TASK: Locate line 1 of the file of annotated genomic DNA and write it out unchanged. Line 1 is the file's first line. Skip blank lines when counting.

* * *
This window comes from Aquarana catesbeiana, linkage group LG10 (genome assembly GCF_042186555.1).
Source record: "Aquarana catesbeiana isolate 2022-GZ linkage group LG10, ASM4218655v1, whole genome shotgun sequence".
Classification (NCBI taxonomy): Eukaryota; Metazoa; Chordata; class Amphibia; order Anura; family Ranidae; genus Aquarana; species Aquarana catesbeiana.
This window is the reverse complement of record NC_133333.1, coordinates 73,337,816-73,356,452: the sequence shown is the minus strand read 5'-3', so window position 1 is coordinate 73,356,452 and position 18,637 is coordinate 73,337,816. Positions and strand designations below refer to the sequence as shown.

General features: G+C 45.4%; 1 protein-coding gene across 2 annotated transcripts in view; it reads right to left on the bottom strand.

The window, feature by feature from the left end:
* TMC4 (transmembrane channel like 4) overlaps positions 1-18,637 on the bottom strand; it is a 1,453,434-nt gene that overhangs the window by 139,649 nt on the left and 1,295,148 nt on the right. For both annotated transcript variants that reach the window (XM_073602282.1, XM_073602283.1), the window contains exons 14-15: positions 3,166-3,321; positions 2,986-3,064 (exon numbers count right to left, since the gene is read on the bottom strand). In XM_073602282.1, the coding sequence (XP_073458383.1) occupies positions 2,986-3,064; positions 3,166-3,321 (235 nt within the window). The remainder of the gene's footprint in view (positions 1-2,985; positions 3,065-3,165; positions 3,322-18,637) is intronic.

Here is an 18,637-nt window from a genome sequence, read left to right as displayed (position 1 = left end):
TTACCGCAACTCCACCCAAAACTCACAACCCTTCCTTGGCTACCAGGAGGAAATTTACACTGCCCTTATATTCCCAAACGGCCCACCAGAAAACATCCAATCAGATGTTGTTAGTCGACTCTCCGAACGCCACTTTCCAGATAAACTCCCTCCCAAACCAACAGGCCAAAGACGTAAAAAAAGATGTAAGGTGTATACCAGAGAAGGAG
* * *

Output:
This window comes from Aquarana catesbeiana, linkage group LG10 (genome assembly GCF_042186555.1).